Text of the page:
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Recognizing Abuse of Older Adults

Providing care to an older person can be a challenging but rewarding experience. Education and support services are critical in preventing and addressing abuse and neglect and promoting overall wellness.

Guiding Principles

The Government of Saskatchewan set out the following principles to guide policy and programming for older adults. The spirit and intent of many of these principles are already reflected in our laws and serve as a helpful starting point for any interactions with older adults in our communities.

Dignity - being treated with respect regardless of the situation and having a sense of self-esteem.

Independence/Self-Determination - being in control of one's life, being able to do as much for oneself as possible and making one's own choices.

Participation - remaining integrated in society, getting involved, staying active, taking part in the community and being consulted and having one's views considered.

Fairness - having one's real needs, in all their diversity, considered equally to those of other people regardless of age, gender, racial or ethnic background, disability, economic or other status.

Safety and Security - having adequate income as one ages and having access to a safe and supportive living environment, including freedom from fear and exploitation.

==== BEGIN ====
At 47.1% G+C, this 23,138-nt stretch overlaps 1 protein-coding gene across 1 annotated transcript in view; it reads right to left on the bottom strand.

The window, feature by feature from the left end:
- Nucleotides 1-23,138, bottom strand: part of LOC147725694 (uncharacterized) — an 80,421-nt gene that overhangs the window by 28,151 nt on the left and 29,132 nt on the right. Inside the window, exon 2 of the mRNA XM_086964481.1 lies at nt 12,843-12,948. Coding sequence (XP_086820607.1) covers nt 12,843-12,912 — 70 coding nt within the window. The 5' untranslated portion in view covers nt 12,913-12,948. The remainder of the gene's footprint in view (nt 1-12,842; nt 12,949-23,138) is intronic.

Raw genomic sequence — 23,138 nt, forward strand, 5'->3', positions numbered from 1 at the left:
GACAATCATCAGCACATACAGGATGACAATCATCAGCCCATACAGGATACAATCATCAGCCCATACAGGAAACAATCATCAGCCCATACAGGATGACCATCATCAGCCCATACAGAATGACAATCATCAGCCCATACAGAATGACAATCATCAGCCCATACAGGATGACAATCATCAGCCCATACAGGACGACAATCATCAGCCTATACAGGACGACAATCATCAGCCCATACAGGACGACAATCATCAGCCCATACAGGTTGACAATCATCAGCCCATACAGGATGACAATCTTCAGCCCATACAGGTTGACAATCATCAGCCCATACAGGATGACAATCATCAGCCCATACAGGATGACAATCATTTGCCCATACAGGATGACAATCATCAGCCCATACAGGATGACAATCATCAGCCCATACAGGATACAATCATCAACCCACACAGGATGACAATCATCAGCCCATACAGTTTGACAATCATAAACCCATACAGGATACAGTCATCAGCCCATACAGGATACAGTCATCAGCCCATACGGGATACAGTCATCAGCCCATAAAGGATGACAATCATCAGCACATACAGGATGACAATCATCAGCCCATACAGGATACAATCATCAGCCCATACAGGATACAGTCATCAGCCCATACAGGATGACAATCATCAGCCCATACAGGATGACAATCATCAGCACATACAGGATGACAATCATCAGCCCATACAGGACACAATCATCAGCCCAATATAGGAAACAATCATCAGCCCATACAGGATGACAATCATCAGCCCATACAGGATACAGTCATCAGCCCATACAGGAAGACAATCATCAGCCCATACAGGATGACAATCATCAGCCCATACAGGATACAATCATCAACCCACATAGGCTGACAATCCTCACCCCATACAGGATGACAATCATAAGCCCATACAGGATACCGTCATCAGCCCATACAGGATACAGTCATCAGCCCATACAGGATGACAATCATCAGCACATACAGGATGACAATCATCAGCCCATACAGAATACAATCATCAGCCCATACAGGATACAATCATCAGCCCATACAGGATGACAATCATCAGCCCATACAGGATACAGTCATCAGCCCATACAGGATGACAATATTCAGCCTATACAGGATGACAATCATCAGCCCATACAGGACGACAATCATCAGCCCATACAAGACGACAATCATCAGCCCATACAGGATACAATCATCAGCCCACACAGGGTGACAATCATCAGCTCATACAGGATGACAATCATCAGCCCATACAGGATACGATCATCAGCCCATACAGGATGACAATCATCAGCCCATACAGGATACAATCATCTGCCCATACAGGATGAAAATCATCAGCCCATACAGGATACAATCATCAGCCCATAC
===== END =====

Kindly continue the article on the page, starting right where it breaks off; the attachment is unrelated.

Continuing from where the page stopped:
Self-Fulfillment - being able to pursue opportunities for the full development of one's potential with access to the educational, cultural, spiritual and recreational resources of society.

Recognition - achieving inter-generational recognition and respect for contributions of older persons.

-Saskatchewan's Provincial Policy Framework and Action Plan for Older Adults, 2003

Types of Abuse

Issues of power and control underlie all abuse situations and the most vulnerable people are at the most risk. Older victims of abuse often know the people who hurt them. Many victims are dependent on their abusers for food, shelter, transportation, personal care or companionship.

Abuse of older adults is an act or behaviour by anyone, including a caregiver or stranger, which results in harm to an older person's wellbeing or safety. Caregivers are often family members, but include anyone who provides care to the older person in their own home or a care facility.

Many victims live in their own homes or with relatives. Others may live in assisted-living complexes, private care homes and long-term care facilities.

Isolation and abuse go hand in hand. Most abused older adults are isolated from their friends, neighbours and other family members. Often the abuser controls the situation by refusing visitors or phone calls or making the victim unavailable.

While isolation and dependence puts older adults more at risk, abuse can happen to any person regardless of race, religion, background, income or age. Abuse of older adults may take the form of financial abuse, emotional abuse, physical or sexual abuse, or neglect.

Financial abuse
may involve forcing a person to sell their personal belongings or property. It may also involve pressuring them to pay for products and services that are not needed. Stealing a person's money, pension cheques or possessions, or withholding money that is required for daily expenses are other examples. Theft, fraud, forgery, extortion and the wrongful use of a power of attorney are also forms of financial abuse.